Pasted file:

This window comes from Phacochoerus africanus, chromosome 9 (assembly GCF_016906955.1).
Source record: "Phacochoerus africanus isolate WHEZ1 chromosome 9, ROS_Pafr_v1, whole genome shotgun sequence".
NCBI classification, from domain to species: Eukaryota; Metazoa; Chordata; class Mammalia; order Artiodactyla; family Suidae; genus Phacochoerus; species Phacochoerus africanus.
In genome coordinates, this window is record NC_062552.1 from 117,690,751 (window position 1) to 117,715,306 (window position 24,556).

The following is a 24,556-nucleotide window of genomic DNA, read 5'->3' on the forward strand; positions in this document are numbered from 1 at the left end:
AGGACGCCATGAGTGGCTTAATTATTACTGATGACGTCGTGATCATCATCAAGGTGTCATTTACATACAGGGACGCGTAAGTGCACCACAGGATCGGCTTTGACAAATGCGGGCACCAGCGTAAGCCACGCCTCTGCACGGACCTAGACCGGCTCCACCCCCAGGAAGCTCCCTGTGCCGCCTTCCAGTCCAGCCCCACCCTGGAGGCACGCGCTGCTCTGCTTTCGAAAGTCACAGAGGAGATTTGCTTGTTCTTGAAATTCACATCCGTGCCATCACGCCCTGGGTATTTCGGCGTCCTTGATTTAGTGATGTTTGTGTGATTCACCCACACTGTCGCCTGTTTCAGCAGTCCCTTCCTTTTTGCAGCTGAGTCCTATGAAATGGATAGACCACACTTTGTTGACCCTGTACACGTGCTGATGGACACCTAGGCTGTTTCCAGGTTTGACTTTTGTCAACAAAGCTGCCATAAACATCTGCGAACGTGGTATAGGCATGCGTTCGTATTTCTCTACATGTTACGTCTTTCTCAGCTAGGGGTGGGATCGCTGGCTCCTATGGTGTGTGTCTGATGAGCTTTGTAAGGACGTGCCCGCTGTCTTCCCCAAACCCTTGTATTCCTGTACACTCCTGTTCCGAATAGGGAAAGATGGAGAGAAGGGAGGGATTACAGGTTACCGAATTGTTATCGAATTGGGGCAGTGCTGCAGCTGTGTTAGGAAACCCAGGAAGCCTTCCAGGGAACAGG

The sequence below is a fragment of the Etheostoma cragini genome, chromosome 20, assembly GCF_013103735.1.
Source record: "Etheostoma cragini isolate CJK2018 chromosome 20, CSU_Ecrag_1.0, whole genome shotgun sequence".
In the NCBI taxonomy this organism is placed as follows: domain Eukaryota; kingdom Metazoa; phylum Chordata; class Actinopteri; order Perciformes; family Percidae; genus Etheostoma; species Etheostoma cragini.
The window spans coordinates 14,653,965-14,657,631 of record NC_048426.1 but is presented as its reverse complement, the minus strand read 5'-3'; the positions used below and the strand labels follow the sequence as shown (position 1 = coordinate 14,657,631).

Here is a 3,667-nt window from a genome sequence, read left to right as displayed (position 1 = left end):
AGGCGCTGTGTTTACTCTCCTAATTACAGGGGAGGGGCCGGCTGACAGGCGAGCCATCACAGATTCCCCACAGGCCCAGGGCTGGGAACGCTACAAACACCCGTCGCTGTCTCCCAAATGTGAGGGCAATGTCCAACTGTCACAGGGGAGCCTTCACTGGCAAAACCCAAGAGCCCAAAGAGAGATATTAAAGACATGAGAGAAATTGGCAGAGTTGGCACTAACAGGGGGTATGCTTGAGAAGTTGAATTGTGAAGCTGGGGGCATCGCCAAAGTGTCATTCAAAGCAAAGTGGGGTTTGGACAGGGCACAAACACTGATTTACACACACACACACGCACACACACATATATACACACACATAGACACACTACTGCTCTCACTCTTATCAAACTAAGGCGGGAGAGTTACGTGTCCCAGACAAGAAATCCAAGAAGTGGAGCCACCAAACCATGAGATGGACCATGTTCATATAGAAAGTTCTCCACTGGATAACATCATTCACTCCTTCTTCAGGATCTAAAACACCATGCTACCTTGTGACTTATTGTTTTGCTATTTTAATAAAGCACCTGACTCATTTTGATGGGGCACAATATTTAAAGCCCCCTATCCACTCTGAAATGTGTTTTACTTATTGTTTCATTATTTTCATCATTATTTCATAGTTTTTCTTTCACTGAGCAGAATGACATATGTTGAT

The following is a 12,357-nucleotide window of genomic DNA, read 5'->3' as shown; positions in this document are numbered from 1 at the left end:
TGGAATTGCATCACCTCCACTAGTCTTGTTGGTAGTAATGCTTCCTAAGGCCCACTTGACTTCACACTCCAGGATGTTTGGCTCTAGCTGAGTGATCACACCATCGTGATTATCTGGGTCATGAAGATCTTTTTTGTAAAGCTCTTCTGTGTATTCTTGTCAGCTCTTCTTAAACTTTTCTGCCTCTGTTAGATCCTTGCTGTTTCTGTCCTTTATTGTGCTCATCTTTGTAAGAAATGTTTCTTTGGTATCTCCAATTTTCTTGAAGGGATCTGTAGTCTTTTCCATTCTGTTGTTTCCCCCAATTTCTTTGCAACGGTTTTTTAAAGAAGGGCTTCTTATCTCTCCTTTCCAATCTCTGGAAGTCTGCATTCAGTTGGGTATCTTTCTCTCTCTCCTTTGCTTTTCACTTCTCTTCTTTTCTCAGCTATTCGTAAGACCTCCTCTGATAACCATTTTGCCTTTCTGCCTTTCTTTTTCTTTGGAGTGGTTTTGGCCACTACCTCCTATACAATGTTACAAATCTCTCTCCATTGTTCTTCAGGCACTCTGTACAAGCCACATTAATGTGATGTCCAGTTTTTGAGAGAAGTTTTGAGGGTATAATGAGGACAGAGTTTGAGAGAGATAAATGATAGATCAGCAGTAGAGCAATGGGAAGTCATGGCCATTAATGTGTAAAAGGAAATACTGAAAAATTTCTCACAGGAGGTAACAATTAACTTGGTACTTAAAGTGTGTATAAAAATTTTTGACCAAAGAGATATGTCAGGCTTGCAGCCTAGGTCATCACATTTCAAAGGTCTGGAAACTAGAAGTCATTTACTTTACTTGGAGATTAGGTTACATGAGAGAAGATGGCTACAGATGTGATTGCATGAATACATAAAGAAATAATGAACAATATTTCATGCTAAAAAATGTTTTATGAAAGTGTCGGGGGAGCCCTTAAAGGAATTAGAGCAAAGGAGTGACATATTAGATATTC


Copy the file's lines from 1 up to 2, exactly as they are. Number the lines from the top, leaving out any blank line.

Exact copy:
This window comes from Phacochoerus africanus, chromosome 9 (assembly GCF_016906955.1).
Source record: "Phacochoerus africanus isolate WHEZ1 chromosome 9, ROS_Pafr_v1, whole genome shotgun sequence".